More than 800 drawings, photographs, models, and other documents were assembled for the new exhibition taking place 23 years after Rossi’s untimely death in a car accident. The exhibition aims to go beyond its main subject and also “reflect on Italian architecture in the second half of the twentieth century.” That period seems like an overly rich era for Italian design compared to today, when — if not for Renzo Piano and Stefano Boeri — architectural design “made in Italy” has lost its luster. The exhibition presents items from Rossi's archive in the MAXXI Architettura Collection combined with objects from the Fondazione Aldo Rossi and major museums in Venice, Frankfurt, and Maastricht; the last two indicate that, outside Italy, Rossi’s work blossomed in Germany and the Netherlands.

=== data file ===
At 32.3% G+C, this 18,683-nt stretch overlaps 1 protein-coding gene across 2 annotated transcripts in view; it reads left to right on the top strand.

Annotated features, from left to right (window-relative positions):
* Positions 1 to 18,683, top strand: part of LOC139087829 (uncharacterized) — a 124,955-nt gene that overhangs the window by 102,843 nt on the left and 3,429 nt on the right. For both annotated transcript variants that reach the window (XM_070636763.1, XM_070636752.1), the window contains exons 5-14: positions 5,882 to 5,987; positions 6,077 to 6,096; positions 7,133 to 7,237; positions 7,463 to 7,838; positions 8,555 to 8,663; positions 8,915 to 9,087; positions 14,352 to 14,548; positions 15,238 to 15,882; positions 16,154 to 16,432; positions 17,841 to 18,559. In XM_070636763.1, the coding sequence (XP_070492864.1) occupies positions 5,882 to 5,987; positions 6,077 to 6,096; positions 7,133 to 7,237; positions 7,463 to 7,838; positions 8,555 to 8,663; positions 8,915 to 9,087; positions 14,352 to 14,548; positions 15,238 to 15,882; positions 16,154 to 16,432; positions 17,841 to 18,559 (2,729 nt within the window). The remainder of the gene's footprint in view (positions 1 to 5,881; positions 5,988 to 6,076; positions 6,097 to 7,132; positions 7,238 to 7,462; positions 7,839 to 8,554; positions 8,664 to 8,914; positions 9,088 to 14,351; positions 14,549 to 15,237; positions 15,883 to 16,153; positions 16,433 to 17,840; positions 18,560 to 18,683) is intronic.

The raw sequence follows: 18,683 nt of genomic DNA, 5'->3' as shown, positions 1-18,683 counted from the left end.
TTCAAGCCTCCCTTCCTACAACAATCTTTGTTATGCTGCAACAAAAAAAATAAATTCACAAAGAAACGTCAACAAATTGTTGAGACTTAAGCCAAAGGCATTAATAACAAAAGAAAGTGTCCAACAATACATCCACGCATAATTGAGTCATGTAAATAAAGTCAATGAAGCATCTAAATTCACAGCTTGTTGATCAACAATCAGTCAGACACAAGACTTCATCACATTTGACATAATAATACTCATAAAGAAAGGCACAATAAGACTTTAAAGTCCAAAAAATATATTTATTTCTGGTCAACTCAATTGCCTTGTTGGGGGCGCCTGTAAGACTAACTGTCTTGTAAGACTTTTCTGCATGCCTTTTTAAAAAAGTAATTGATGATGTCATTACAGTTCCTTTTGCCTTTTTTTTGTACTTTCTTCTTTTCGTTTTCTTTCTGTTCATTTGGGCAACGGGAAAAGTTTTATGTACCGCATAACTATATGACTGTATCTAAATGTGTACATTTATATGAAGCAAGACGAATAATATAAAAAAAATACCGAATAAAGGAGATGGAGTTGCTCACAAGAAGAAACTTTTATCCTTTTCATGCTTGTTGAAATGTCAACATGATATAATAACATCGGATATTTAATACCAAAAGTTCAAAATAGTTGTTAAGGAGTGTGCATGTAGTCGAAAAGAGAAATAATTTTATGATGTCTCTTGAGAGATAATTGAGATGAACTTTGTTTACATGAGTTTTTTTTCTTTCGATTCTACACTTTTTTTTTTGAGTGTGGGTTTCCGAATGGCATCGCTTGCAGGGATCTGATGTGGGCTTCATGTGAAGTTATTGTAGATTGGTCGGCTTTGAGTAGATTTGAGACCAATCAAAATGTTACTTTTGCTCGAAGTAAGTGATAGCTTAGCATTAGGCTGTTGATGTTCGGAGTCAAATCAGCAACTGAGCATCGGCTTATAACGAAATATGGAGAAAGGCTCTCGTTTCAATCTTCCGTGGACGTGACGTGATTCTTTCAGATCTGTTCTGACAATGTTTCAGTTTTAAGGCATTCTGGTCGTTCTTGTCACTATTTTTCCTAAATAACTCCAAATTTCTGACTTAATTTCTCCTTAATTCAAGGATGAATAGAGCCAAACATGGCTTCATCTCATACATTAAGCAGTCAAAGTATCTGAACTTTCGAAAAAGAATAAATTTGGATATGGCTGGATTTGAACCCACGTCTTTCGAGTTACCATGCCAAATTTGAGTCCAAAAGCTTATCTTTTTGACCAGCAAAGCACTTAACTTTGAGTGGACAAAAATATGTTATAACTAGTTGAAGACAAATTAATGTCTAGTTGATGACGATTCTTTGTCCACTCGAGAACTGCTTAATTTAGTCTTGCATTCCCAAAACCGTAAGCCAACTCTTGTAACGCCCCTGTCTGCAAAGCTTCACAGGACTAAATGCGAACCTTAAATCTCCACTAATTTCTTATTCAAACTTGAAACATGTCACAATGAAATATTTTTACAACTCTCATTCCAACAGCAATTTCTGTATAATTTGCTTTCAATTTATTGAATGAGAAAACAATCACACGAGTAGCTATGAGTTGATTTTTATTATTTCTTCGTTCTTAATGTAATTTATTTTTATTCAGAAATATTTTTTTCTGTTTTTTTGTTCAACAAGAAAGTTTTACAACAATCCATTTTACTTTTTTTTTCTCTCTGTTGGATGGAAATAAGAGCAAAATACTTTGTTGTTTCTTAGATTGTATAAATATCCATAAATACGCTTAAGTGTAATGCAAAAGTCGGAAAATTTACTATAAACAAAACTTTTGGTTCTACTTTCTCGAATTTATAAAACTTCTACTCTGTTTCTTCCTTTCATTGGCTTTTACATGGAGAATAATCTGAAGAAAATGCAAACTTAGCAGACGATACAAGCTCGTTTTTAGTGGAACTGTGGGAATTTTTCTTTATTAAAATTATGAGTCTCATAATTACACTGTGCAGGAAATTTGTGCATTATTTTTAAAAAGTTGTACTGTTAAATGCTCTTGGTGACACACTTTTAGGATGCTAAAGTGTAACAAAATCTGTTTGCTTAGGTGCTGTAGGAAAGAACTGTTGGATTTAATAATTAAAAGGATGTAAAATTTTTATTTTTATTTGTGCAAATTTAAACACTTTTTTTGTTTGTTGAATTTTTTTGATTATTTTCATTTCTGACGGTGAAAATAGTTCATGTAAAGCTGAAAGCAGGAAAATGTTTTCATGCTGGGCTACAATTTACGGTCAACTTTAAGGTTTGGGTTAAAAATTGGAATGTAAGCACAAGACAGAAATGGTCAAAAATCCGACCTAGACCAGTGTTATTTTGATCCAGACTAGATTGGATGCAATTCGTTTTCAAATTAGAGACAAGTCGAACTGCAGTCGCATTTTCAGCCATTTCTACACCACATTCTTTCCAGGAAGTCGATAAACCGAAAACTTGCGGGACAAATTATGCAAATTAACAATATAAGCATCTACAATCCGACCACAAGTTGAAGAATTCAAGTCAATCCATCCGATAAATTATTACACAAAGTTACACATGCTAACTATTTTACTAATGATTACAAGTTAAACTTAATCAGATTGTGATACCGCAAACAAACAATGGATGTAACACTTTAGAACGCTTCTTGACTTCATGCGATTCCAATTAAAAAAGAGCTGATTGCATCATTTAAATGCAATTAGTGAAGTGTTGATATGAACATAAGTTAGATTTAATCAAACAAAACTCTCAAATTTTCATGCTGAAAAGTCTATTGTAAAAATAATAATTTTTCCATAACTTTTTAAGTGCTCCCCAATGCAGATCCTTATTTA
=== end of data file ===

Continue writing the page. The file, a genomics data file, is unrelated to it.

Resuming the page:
Rossi shot to fame and built his international career in about ten years, starting in 1971. The common denominator of Rossi’s accomplishments is his “reading of cities”: their past and present; their visible and hidden parts, like in a palimpsest. After Modernism became vulgar in the 1960s — ignorant towards any notion of place, let alone a genius loci — Rossi discovered the value of urban forms at all scales, from urban planning to the design of an espresso maker. The similarities of Rossi’s designs at these ends of the scale are impressively illustrated in the exhibition by means of his colorful drawings, in which oversized everyday objects reveal the same design principles as architectural and large urban forms. While Rossi’s insistence on “cultural reconstruction” and his refusal of postwar modernity may seem today, in retrospect, (neo)conservative and a perfect fit for the era of Reagan and Thatcher, Rossi actually considered himself as a communist.